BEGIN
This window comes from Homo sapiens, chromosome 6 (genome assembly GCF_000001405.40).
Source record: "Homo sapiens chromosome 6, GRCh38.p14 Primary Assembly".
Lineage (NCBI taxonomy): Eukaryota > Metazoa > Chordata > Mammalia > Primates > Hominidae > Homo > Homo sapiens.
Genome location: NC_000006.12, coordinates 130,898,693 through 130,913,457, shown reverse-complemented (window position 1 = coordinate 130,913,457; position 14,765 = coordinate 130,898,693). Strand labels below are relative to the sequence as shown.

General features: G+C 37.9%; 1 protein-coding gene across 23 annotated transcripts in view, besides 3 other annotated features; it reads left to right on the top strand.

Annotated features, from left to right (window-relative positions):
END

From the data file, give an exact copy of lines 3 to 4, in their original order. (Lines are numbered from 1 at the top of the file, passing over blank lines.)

Lineage (NCBI taxonomy): Eukaryota > Metazoa > Chordata > Mammalia > Primates > Hominidae > Homo > Homo sapiens.
Genome location: NC_000006.12, coordinates 130,898,693 through 130,913,457, shown reverse-complemented (window position 1 = coordinate 130,913,457; position 14,765 = coordinate 130,898,693). Strand labels below are relative to the sequence as shown.